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Phase

May 2019. I’m in the midst of the most frightening, debilitating anxiety attack. Indeed, it could be interpreted as an existential panic attack, in that I can’t tell if everything I’m seeing and doing is real or imaginary. I feel as if I’m watching myself from outside my body. I’m only 50% sure that this isn’t a ‘near death experience’. I’m watching this whole fucked up mess from somewhere else, yet I can feel myself in my body at the same time. I’m stuck in a perpetual loop of déjà vu. A lethal cocktail of blind terror and relentless confusion courses through my system. Nothing makes sense.

I phone my doctor’s surgery and when the GP calls me back three hours later, I can’t be at all certain that the conversation is genuinely happening or if I’m dreaming the whole thing. This is, without question, the very definition of a living nightmare. Everything is up, down, left, right and backwards and forwards all at the same time. Even a desperate attempt to seek solace from the ridiculous cliché of pinching myself does absolutely nothing to alter my lack of perception.

Am I going insane? Is this what it feels like?

I call the NHS 111 service and they’re not much help, either. After an attempt at conversation rapidly deteriorates and results in further discomfort on my part, the call handler freaks me out by asking if I’m bleeding or if the skin on my chest is warmer than usual. Bad move.

“Mate, I’m on the verge of a full-blown meltdown, so body temperature is the least of my fucking concerns. Can you help me or not?”

“Is it a life-threatening injury?”

“I can’t tell if I’m alive or dead, so what do you think?”

“Could you just hang on while I speak to my …”

I hang up, head outside, light an umpteenth cigarette and pace frantically up and down the garden patio.

This has to be real.

How can I be sure?

Catching my reflection in the patio window, I appear to be a figment of my own warped imagination, so I dart back inside the house, grab a can of Guinness left over from Christmas out the fridge and down it in about thirty seconds flat – as if my life depended on it. But instead of instant calm, I feel sick to my stomach. I daren’t drink any more alcohol because as I’ve discovered on multiple occasions (to my cost), it solves precisely nothing. Bad move number three hundred and forty-seven.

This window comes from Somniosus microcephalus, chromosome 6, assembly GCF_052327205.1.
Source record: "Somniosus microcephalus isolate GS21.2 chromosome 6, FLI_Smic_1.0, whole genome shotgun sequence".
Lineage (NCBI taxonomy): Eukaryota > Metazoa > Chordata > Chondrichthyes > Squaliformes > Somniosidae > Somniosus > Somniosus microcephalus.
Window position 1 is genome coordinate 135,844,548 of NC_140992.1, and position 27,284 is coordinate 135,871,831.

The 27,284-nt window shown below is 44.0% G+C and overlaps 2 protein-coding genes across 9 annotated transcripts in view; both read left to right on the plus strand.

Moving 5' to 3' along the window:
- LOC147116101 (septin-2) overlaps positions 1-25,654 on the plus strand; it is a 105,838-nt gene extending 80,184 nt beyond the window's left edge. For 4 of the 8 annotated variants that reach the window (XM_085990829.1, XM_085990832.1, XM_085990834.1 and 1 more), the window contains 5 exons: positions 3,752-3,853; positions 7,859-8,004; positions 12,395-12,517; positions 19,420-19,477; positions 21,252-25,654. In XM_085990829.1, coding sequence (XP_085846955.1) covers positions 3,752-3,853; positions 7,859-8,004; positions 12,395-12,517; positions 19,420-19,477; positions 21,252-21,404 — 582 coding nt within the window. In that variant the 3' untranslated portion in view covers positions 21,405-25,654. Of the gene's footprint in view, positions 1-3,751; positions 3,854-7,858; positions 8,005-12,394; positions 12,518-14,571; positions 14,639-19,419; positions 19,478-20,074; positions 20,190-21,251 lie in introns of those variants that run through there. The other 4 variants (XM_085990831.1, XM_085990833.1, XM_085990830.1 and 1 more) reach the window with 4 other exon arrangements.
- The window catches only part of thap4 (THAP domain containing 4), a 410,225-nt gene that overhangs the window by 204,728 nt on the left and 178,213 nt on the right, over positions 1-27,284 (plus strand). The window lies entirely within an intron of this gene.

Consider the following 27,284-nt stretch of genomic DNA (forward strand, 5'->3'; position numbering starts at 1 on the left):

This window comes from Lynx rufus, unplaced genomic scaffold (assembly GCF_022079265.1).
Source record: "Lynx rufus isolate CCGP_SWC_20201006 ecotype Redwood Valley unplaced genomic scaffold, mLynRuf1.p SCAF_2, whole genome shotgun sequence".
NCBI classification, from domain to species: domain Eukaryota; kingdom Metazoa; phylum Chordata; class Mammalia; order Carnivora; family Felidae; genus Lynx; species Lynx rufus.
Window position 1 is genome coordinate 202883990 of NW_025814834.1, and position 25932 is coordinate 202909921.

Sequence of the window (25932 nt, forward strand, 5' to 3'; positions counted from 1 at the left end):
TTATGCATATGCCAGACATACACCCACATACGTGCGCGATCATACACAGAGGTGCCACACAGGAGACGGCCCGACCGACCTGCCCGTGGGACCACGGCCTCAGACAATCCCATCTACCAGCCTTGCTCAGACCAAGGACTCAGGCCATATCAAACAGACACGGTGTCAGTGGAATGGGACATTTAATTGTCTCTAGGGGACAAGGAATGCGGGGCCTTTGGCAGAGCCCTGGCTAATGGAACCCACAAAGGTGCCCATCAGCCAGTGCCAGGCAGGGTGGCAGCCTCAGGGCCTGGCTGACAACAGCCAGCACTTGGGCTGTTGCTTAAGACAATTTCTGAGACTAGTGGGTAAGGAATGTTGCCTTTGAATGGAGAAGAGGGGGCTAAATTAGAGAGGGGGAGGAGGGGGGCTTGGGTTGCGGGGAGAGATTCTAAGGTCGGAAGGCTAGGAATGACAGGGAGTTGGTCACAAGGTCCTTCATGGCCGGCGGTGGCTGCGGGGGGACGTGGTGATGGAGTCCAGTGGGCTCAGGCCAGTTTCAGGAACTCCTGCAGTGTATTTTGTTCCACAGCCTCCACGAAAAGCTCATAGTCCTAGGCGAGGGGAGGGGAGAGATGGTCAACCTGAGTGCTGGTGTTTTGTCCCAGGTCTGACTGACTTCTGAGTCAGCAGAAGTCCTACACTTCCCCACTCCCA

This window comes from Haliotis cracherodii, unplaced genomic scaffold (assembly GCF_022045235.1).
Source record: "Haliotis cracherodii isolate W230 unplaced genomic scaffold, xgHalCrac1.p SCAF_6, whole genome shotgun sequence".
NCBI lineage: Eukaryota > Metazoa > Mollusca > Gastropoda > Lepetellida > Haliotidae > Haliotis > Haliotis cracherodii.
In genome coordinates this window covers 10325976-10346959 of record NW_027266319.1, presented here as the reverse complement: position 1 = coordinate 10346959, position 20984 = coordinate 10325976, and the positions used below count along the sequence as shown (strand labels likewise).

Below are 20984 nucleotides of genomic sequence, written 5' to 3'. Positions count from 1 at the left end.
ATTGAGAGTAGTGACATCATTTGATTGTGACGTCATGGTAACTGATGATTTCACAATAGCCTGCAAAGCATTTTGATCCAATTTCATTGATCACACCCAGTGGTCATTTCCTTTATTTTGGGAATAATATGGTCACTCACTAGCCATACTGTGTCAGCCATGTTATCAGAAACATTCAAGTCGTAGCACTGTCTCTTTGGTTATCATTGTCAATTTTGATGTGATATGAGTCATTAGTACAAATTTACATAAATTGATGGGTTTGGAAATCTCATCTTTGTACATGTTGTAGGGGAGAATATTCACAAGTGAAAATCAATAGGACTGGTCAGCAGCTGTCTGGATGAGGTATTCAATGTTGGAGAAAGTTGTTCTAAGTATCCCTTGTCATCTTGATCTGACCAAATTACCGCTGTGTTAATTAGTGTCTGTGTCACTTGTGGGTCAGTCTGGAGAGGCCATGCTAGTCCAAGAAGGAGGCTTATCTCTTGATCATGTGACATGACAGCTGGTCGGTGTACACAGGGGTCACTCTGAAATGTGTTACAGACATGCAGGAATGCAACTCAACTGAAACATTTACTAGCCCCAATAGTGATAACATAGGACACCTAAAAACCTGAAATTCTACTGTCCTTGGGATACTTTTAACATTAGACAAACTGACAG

I’m trapped in my own mind with no way out. I convince myself that death is the only solution. I yank open the cutlery drawer, revealing all manner of sharp, deadly instruments. Any of these will do. But I consider the ramifications of suicide and how it would tear my family to pieces and I sink to the floor a defeated mess of ugly, wretched sobbing. I curl myself into a ball and tears flood my eyes as I surrender to the horrors of my haunted soul.

I am gone.

Please let me die.

This isn’t a life. Please take me away from this world. Just one painless heart attack or a seizure – anything. Take me away from this perpetual suffering.

Forever.

I just slip away and now I am gone.

Bizarrely, that one line from the lyrics of Blur’s ‘Beetlebum’ is all I can manage to say to myself over and over and over.

I just slip away and now I am gone.

I just slip away and now I am gone.

I just slip away and now I am gone.

Drifting into a trance-like state, I start to relive a particularly vivid and recurrent bad dream. Against a blackened sky and over scorched earth, I’m riding a rollercoaster with my hands nailed to the metal handrails. The trail of cars screeches around every corner at a hundred miles an hour and dips into the deepest, darkest oblivion. Blood streams over the handrails as the nails drill into my palms. I lurch and buckle from the jolts and weaves of every sharp curve. A cackling demon sits beside me, its stark red eyes piercing my skull.

I just slip away and now I am gone.

Everyone I’ve ever loved and lost is sat all around me on the rollercoaster, laughing and jeering in delight at my horrific misfortune. Payback time.

You knew this day would come.

You useless cunt.

Go on, kill yourself.

See if anyone cares.

ALL YOUR FRIENDS HATE YOU.

EVERYONE HATES YOU.

NO-ONE’S gonna miss a drunk LIKE YOU.

DO US ALL A FAVOUR.

Kill kill KILL.

STOP. STOP. STOP.

The voices fade away. With both hands covering my eyes, I slowly, carefully peak through my trembling fingers. A figure begins to form, and I realise my mother is standing in front of me with tears streaming down her face. I quickly get to my feet and embrace her and she leans into my chest as we hold one another. I start to cry again, partly from relief but mostly from shame. Days later, I discover she’d been in the house the whole time I was trapped in my dissociative meltdown. I hadn’t noticed Mum or anything else as I struggled and raged against the relentless tide of mental turmoil.

I quickly head upstairs, neck two Diazepam and get into bed. The valium, combined with sheer exhaustion and the alcohol from earlier, has me sliding painlessly into a soothing sleep within seconds.

I just slip away and now I am … gone.